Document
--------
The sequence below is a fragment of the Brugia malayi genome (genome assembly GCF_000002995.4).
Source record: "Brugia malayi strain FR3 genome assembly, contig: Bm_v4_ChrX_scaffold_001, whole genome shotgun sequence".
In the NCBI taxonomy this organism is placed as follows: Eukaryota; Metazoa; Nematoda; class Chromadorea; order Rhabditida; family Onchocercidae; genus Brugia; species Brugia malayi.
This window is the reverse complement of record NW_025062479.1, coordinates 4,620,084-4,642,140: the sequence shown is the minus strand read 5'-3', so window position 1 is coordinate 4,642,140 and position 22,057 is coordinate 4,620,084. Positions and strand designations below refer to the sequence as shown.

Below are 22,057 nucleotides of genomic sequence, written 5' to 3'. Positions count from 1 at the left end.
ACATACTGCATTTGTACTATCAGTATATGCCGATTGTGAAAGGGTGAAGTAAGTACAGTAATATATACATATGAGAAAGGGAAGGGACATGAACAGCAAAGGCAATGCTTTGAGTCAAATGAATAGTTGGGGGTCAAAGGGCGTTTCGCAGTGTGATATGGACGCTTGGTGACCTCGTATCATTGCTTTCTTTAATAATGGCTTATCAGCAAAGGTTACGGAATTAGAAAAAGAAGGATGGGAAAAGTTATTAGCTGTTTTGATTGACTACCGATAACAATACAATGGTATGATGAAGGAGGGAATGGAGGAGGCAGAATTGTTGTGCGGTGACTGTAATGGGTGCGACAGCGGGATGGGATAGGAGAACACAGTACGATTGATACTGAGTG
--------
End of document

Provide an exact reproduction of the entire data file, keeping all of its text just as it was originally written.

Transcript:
The sequence below is a fragment of the Brugia malayi genome (genome assembly GCF_000002995.4).
Source record: "Brugia malayi strain FR3 genome assembly, contig: Bm_v4_ChrX_scaffold_001, whole genome shotgun sequence".
In the NCBI taxonomy this organism is placed as follows: Eukaryota; Metazoa; Nematoda; class Chromadorea; order Rhabditida; family Onchocercidae; genus Brugia; species Brugia malayi.
This window is the reverse complement of record NW_025062479.1, coordinates 4,620,084-4,642,140: the sequence shown is the minus strand read 5'-3', so window position 1 is coordinate 4,642,140 and position 22,057 is coordinate 4,620,084. Positions and strand designations below refer to the sequence as shown.

Below are 22,057 nucleotides of genomic sequence, written 5' to 3'. Positions count from 1 at the left end.
ACATACTGCATTTGTACTATCAGTATATGCCGATTGTGAAAGGGTGAAGTAAGTACAGTAATATATACATATGAGAAAGGGAAGGGACATGAACAGCAAAGGCAATGCTTTGAGTCAAATGAATAGTTGGGGGTCAAAGGGCGTTTCGCAGTGTGATATGGACGCTTGGTGACCTCGTATCATTGCTTTCTTTAATAATGGCTTATCAGCAAAGGTTACGGAATTAGAAAAAGAAGGATGGGAAAAGTTATTAGCTGTTTTGATTGACTACCGATAACAATACAATGGTATGATGAAGGAGGGAATGGAGGAGGCAGAATTGTTGTGCGGTGACTGTAATGGGTGCGACAGCGGGATGGGATAGGAGAACACAGTACGATTGATACTGAGTG